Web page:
Tuesday, June 16, 2009

Bailey's Women

Part 5- Jesus and Women

I like Bailey's women. I think they are very real. I think he is being very respectful towards these women. Much more respectful than the culture historically was. But let's leave his matronizing alone and focus on manly things.

Bailey continues his patronizing of the Jews on page 210 by claiming that "Salvation... is of the Jews". Well, at least he got the first couple letters right.

Bailey reinforces his endorsement of this paradigm by citing a major proponent of this paradigm (Dunn) a couple paragraphs later. Here Dunn's 1991 view is cited.
Bailey cites the four things which he and Dunn believe separated the Jewish synagogue from the Christian church. Oddly enough, the Gospel is not included.

Yes, Bailey and Dunn believe that the dispute that Paul had with Peter in Galatians (2) involved those boundary markers cited. That this was just a minor dispute discouraging Peter from promoting those four boundary markers.
Well, if Paul and Peter can have such disputes- Bailey and I certainly can as well. Except, I don't think this omission of the Gospel is a minor dispute. It is clear to me that it was the Gospel that was at the heart of the dispute (2:14). Yes, the gospel that is clearly defined in the subsequent chapter. This is the boundary that sets one At The Brink!

Further on, Bailey presents seven metaphors of atonement (228,229). The first (law court) best represents my understanding of substitutionary atonement. Yet the analogy fails in many places. A human judge could only take the place of one prisoner for one crime. A human judge could only serve one life sentence. A human judge did not commit the offense and thus could not satisfy the offended party. And who would serve the time for the offenses of this human judge?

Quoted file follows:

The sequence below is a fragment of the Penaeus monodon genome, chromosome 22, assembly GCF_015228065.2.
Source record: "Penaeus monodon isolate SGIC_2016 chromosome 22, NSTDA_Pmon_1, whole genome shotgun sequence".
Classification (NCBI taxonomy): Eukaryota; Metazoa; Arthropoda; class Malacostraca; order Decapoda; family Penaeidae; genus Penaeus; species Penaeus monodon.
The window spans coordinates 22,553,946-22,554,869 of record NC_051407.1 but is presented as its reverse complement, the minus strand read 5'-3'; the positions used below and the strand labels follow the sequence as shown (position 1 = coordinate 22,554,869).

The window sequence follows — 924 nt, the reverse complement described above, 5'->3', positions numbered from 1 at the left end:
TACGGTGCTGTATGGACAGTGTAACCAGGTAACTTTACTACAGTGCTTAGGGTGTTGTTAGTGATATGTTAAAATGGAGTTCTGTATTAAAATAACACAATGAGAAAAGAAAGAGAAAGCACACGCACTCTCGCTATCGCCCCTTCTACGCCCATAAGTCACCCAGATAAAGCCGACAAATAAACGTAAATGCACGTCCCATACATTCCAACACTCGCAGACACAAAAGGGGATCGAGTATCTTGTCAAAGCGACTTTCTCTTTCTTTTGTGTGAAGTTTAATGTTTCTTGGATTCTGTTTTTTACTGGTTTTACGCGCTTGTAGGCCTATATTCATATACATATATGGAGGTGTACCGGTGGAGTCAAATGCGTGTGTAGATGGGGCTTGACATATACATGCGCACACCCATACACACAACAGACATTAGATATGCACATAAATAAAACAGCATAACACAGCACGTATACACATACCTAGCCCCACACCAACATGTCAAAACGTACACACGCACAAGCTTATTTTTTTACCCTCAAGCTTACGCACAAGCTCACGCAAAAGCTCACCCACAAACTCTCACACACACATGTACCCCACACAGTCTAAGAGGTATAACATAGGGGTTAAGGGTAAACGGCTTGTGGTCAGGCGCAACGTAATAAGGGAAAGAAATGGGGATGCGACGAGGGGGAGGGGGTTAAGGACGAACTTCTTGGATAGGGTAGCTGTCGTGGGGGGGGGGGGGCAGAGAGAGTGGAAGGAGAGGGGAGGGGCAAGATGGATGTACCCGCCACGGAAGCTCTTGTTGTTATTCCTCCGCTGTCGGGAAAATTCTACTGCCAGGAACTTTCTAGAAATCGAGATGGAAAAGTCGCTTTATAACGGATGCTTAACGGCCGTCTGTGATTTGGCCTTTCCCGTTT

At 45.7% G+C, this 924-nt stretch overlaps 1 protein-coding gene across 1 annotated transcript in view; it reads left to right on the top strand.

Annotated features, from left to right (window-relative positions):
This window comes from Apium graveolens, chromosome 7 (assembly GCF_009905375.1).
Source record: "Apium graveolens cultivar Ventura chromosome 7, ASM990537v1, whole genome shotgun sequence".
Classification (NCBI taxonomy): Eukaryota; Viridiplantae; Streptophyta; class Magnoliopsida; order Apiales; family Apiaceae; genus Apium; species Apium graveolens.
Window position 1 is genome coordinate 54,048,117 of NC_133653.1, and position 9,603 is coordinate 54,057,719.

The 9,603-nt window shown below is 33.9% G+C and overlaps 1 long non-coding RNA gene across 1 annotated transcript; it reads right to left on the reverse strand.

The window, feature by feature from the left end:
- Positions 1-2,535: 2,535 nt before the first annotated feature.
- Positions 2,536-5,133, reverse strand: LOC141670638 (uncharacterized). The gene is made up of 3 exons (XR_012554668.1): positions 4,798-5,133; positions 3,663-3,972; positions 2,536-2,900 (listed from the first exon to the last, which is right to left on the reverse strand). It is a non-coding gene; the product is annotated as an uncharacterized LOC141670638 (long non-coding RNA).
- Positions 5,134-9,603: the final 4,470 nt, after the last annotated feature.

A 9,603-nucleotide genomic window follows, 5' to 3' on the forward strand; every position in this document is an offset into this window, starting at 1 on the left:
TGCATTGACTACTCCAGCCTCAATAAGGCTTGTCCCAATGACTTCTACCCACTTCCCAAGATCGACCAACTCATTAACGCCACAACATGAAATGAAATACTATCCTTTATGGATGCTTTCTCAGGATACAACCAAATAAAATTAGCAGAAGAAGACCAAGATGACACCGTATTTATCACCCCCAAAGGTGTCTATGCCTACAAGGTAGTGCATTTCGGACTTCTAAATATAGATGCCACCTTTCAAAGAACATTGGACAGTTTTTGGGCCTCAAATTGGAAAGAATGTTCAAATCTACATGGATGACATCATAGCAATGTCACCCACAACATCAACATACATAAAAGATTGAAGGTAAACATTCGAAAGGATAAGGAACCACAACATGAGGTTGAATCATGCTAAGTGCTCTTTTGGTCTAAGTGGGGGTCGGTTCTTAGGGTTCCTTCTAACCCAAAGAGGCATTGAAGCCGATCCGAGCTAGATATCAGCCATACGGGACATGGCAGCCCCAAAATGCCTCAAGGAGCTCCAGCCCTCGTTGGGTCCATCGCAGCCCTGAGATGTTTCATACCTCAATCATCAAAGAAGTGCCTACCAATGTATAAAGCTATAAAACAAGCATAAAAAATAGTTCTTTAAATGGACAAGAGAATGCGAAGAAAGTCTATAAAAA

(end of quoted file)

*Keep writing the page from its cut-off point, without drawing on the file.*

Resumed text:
Thank God the offended party was He who knew no sin, who was willing to be sin on our behalf.
Wished he would have included this (2 Cor. 5:21) among his proof texts. More clear than "the metaphors".

Further on, Bailey dedicates a chapter to the woman caught in adultery. The manuscript witnesses for this account are so late and unreliable that Dr. Wallace has said that the next edition of the NET Bible will not include this account (except in a footnote). Responsible preachers are becoming more reluctant to preach on this account any more. Yet Bailey seems to welcome extraneous accounts.

Finally, Bailey in keeping with his Aramaic paradigm insists that Jesus "most certainly" used the Aramaic word hoba. If this is so important to him why doesn't he cite proof rather than conjecture? And why does this really matter to him? Seems to me he is just trying to patronize more people.

Nice guy, nice girls, nice part of this book.

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